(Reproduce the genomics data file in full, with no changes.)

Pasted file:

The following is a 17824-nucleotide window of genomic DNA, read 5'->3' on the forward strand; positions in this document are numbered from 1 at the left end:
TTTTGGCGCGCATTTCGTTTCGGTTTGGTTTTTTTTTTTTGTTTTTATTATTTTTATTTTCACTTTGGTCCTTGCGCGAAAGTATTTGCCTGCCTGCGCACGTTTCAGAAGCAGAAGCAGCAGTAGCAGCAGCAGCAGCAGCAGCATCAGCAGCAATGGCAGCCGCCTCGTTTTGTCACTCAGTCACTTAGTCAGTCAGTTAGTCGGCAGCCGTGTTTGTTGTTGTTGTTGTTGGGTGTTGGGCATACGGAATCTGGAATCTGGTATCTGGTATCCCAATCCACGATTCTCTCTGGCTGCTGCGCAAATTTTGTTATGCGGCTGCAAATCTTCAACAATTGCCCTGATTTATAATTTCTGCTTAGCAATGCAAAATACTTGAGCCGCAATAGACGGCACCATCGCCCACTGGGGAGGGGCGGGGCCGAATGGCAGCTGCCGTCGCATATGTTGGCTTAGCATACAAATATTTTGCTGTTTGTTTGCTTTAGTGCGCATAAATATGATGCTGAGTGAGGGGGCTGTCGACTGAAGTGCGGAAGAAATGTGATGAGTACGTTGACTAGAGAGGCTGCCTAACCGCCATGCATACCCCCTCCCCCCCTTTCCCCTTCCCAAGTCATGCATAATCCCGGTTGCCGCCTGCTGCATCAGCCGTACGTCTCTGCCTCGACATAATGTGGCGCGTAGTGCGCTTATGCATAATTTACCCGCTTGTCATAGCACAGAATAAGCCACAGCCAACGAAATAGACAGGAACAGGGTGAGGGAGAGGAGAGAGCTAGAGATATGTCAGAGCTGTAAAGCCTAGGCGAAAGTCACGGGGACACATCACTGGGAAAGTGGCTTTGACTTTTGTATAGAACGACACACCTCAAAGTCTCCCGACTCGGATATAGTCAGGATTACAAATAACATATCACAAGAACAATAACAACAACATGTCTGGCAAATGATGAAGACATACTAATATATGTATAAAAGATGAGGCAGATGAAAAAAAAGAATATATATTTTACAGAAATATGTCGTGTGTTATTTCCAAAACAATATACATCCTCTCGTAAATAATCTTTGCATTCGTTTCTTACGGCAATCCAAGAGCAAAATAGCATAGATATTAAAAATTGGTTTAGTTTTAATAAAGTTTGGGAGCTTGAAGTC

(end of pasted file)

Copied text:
The following is a 17824-nucleotide window of genomic DNA, read 5'->3' on the forward strand; positions in this document are numbered from 1 at the left end:
TTTTGGCGCGCATTTCGTTTCGGTTTGGTTTTTTTTTTTTGTTTTTATTATTTTTATTTTCACTTTGGTCCTTGCGCGAAAGTATTTGCCTGCCTGCGCACGTTTCAGAAGCAGAAGCAGCAGTAGCAGCAGCAGCAGCAGCAGCATCAGCAGCAATGGCAGCCGCCTCGTTTTGTCACTCAGTCACTTAGTCAGTCAGTTAGTCGGCAGCCGTGTTTGTTGTTGTTGTTGTTGGGTGTTGGGCATACGGAATCTGGAATCTGGTATCTGGTATCCCAATCCACGATTCTCTCTGGCTGCTGCGCAAATTTTGTTATGCGGCTGCAAATCTTCAACAATTGCCCTGATTTATAATTTCTGCTTAGCAATGCAAAATACTTGAGCCGCAATAGACGGCACCATCGCCCACTGGGGAGGGGCGGGGCCGAATGGCAGCTGCCGTCGCATATGTTGGCTTAGCATACAAATATTTTGCTGTTTGTTTGCTTTAGTGCGCATAAATATGATGCTGAGTGAGGGGGCTGTCGACTGAAGTGCGGAAGAAATGTGATGAGTACGTTGACTAGAGAGGCTGCCTAACCGCCATGCATACCCCCTCCCCCCCTTTCCCCTTCCCAAGTCATGCATAATCCCGGTTGCCGCCTGCTGCATCAGCCGTACGTCTCTGCCTCGACATAATGTGGCGCGTAGTGCGCTTATGCATAATTTACCCGCTTGTCATAGCACAGAATAAGCCACAGCCAACGAAATAGACAGGAACAGGGTGAGGGAGAGGAGAGAGCTAGAGATATGTCAGAGCTGTAAAGCCTAGGCGAAAGTCACGGGGACACATCACTGGGAAAGTGGCTTTGACTTTTGTATAGAACGACACACCTCAAAGTCTCCCGACTCGGATATAGTCAGGATTACAAATAACATATCACAAGAACAATAACAACAACATGTCTGGCAAATGATGAAGACATACTAATATATGTATAAAAGATGAGGCAGATGAAAAAAAAGAATATATATTTTACAGAAATATGTCGTGTGTTATTTCCAAAACAATATACATCCTCTCGTAAATAATCTTTGCATTCGTTTCTTACGGCAATCCAAGAGCAAAATAGCATAGATATTAAAAATTGGTTTAGTTTTAATAAAGTTTGGGAGCTTGAAGTC